What is the Trinity? Think about it for a minute. How would you explain this doctrine to someone who’s never heard of it? It’s pretty difficult right? Are there three Gods or only one? Is the Father the greatest God? Did he create the Son and the Spirit? Is each person one-third God or fully God? The questions are almost endless.
Despite the difficulty, Christians should seek to understand the Trinity because it’s the doctrine that makes Christianity unique. It’s so fundamental to the faith that to miss it means to miss Christianity. That’s not an overstatment. It’s that important.
So, in the remaining space, I’d like to provide an elementary introduction to the Trinity. My hope is that you will both understand this doctrine and delight in it at the same time. After all, God doesn’t simply want us to understand his nature. He wants us to love him — to enjoy him. My prayer is that this brief article will help lead you to do just that.
The Father, Son, and Holy Spirit are Each God
Christians have affirmed, dating back to the earliest centuries that the Father, Son, and Holy Spirit are each God. The ancient Nicene Creed affirms this claim, but the church fathers who wrote the creed reached their conclusions based on Scripture. That is to say, Scripture was and is the final authority for Christian dogma.
The Father is God
What does the Bible say, then, about the deity of each person? It unequivocally declares that the Father is God. So much so, that hardly anyone denies this. For example, 1 Corinthians 8:6 affirms, “for us there is one God, the Father, from whom are all things and for whom we exist.” Additionally, in John 17:3, Jesus prays to the Father and declares, “And this is eternal life, that they know you, the only true God.”
The Son is God
The Bible also affirms that the Son is God. John 1:1 asserts, “In the beginning was the Word, and the Word was with God, and the Word was God.” We know that the Word refers to the Son because just a few verses later John tells us, “And the Word became flesh and dwelt among us, and we have seen his glory, glory as of the only Son from the Father, full of grace and truth” (Jn. 1:14).
Notice John 1:1 asserts that the Son is both with God — that is, he’s distinct from God — and, at the same time, he is God. John doesn’t give us the full Trinity here, but he declares that the Son is on the same level with the Father. He, likewise, has existed from the very beginning — an obvious reference to Genesis 1:1. In fact, two verses later John tells us “All things were made through him (the Word), and without him was not anything made that was made” (Jn. 1:3). That is, the Son played a critical role in creation along with the Father.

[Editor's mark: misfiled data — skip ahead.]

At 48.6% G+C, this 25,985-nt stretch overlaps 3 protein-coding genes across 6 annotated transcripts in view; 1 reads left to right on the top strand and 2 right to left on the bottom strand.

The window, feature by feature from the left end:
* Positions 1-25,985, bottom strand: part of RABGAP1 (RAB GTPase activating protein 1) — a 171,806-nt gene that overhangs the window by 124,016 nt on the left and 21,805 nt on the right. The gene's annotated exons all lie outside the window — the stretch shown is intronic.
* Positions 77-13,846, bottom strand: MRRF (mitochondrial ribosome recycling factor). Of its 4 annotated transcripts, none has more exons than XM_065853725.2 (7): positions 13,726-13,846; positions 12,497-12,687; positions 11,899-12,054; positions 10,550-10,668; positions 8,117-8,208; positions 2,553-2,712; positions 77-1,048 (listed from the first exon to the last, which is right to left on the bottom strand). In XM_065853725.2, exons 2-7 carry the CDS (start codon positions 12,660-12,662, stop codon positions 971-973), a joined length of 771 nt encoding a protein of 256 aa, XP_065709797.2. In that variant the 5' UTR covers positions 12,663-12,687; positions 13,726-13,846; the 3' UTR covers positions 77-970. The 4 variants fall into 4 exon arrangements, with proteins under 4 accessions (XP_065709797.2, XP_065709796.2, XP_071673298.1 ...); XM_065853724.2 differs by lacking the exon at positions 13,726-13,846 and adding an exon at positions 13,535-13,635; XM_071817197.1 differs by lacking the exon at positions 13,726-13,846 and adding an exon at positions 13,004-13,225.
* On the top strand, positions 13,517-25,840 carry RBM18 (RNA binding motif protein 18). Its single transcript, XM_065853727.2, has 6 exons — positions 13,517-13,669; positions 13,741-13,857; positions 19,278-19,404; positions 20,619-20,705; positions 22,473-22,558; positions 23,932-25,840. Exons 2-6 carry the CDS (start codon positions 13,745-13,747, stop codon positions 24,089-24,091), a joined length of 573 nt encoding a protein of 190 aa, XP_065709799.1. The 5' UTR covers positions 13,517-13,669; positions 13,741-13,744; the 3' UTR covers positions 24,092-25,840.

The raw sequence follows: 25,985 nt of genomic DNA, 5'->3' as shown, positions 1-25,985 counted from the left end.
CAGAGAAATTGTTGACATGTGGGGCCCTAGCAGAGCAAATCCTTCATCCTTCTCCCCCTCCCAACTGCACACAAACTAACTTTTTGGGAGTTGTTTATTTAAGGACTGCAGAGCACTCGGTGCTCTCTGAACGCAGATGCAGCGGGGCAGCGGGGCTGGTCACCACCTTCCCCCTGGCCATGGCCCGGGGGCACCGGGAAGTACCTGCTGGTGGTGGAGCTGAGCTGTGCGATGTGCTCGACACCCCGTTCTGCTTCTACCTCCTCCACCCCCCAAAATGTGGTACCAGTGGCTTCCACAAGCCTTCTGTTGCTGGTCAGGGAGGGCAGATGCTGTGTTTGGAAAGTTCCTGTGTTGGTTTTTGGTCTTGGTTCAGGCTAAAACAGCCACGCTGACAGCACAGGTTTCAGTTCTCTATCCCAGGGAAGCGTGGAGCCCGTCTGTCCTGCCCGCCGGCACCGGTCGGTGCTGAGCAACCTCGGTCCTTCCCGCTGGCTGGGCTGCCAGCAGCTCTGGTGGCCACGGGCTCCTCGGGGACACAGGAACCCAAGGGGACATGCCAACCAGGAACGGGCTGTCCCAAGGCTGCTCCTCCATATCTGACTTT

The Holy Spirit is God
Finally, Scripture teaches that the Holy Spirit is God. In Acts 5, Peter confronts Ananius and Sapphira for their deceit. He asks, “Ananias, why has Satan filled your heart to lie to the Holy Spirit to keep back for yourself part of the proceeds of the land?… You have not lied to man but to God” (Acts 5:3-4).
Notice that Peter accuses Ananius of lying to the Holy Spirit and, at the same time, tells him that he lied to God. That is to say, the Holy Spirit is God.
Additionally, Paul affirms the Holy Spirit’s deity in 1 Corinthians 3:16. “Do you not know,” he asks, “that you are God’s temple and that God’s Spirit dwells in you?” Notice specifically who dwells in the Christians. On the one hand, Paul can say God dwells in you, when he says you are God’s temple. And on the other hand, Paul can say the Holy Spirit dwells in you. In other words, God and the Holy Spirit are one and the same.
There is One God
If we stopped right here, we might be tempted to think that the Bible teaches three Gods. But that would be a mistake. Scripture uniformly teaches that there is only one God.
Take Genesis 1:1 for example. “In the beginning, God created the heavens and the earth.” Which God? The text implies that there’s only one. It doesn’t distinguish between different Gods because the one and only God created all things.
Several times throughout the Old Testament, God affirms that he’s the only God. He declares in Isaiah 45:5, “I am the LORD, and there is no other, besides me there is no God.” Elsewhere he proclaims, “I am the first and I am the last; besides me there is no God” (Isa. 44:6).
Perhaps the most quoted Old Testament text among the Jews teaches that there is only one God. Deuteronomy 6:4 exclaims, “Hear, O Israel: The LORD our God, the LORD is one.”
So far, we’ve observed several texts that indicate the Father is God, the Son is God, and the Holy Spirit is God. And we’ve looked at several texts that affirm only one God exists.